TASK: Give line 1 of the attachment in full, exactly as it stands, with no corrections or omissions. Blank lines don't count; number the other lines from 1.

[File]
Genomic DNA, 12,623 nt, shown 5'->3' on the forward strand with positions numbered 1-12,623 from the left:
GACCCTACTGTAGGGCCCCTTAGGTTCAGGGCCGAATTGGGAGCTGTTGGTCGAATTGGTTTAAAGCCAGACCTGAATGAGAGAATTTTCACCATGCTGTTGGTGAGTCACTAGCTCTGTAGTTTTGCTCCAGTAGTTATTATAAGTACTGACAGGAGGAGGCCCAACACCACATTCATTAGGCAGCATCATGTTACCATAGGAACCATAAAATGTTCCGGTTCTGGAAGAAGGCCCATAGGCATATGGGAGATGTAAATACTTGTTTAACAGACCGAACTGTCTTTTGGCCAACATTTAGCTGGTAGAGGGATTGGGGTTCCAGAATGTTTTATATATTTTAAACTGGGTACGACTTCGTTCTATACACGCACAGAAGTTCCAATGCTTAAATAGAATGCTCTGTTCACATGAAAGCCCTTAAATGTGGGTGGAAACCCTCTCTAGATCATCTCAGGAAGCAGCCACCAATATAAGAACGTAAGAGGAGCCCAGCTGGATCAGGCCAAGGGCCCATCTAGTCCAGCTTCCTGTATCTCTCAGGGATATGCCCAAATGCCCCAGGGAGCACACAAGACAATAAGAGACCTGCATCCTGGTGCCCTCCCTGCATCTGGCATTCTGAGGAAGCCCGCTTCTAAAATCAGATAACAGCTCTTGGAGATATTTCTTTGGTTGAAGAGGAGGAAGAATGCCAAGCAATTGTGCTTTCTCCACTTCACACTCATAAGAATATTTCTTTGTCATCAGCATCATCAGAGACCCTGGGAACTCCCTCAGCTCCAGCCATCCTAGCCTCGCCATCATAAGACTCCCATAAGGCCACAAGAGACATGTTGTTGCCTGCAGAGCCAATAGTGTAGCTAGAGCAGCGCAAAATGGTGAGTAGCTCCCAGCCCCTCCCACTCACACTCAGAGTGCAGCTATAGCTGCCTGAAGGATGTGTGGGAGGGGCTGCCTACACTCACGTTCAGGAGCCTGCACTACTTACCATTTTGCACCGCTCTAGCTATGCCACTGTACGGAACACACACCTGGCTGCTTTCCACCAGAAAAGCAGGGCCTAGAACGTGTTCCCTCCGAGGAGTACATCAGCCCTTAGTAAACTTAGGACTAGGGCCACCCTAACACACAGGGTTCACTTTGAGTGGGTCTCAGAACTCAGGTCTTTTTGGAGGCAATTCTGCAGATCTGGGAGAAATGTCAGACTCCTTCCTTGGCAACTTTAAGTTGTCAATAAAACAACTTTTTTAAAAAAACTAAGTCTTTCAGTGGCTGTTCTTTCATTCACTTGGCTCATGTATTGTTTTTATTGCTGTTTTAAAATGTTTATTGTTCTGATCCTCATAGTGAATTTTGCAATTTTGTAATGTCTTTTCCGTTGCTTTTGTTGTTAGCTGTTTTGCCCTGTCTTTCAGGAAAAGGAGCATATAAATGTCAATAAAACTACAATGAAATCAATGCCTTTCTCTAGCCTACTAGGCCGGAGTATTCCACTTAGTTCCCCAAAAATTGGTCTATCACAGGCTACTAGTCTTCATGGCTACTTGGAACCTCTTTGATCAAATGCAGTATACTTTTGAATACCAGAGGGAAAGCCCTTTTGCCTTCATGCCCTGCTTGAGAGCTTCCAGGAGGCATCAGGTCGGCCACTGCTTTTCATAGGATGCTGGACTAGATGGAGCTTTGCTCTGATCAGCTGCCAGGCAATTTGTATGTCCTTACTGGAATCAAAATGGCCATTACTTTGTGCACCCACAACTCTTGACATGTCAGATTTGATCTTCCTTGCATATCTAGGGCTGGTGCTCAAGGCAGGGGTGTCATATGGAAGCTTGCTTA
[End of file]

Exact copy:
Genomic DNA, 12,623 nt, shown 5'->3' on the forward strand with positions numbered 1-12,623 from the left: